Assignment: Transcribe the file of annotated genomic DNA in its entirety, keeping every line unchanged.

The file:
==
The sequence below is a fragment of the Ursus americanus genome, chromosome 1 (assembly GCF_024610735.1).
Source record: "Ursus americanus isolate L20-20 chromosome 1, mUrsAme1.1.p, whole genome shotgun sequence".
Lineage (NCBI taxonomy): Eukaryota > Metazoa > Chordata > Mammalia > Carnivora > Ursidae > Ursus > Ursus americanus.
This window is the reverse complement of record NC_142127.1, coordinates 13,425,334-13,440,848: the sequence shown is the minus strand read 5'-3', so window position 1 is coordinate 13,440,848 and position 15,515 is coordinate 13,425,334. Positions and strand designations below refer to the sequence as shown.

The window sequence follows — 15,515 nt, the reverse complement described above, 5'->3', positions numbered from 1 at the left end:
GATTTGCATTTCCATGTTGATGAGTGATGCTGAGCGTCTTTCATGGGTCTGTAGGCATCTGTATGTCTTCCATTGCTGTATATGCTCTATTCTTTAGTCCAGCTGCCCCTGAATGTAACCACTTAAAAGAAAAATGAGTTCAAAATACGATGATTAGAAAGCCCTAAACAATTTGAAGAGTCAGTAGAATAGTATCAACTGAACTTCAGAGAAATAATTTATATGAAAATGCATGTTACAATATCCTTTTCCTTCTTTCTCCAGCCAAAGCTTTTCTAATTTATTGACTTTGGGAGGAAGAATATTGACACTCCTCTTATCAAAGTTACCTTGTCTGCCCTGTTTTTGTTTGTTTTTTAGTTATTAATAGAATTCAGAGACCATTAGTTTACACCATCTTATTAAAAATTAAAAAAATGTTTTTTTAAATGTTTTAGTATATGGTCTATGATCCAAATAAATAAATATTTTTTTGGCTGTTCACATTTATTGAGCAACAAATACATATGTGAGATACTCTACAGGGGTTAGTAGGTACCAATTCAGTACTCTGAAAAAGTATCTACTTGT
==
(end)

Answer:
The sequence below is a fragment of the Ursus americanus genome, chromosome 1 (assembly GCF_024610735.1).
Source record: "Ursus americanus isolate L20-20 chromosome 1, mUrsAme1.1.p, whole genome shotgun sequence".
Lineage (NCBI taxonomy): Eukaryota > Metazoa > Chordata > Mammalia > Carnivora > Ursidae > Ursus > Ursus americanus.
This window is the reverse complement of record NC_142127.1, coordinates 13,425,334-13,440,848: the sequence shown is the minus strand read 5'-3', so window position 1 is coordinate 13,440,848 and position 15,515 is coordinate 13,425,334. Positions and strand designations below refer to the sequence as shown.

The window sequence follows — 15,515 nt, the reverse complement described above, 5'->3', positions numbered from 1 at the left end:
GATTTGCATTTCCATGTTGATGAGTGATGCTGAGCGTCTTTCATGGGTCTGTAGGCATCTGTATGTCTTCCATTGCTGTATATGCTCTATTCTTTAGTCCAGCTGCCCCTGAATGTAACCACTTAAAAGAAAAATGAGTTCAAAATACGATGATTAGAAAGCCCTAAACAATTTGAAGAGTCAGTAGAATAGTATCAACTGAACTTCAGAGAAATAATTTATATGAAAATGCATGTTACAATATCCTTTTCCTTCTTTCTCCAGCCAAAGCTTTTCTAATTTATTGACTTTGGGAGGAAGAATATTGACACTCCTCTTATCAAAGTTACCTTGTCTGCCCTGTTTTTGTTTGTTTTTTAGTTATTAATAGAATTCAGAGACCATTAGTTTACACCATCTTATTAAAAATTAAAAAAATGTTTTTTTAAATGTTTTAGTATATGGTCTATGATCCAAATAAATAAATATTTTTTTGGCTGTTCACATTTATTGAGCAACAAATACATATGTGAGATACTCTACAGGGGTTAGTAGGTACCAATTCAGTACTCTGAAAAAGTATCTACTTGT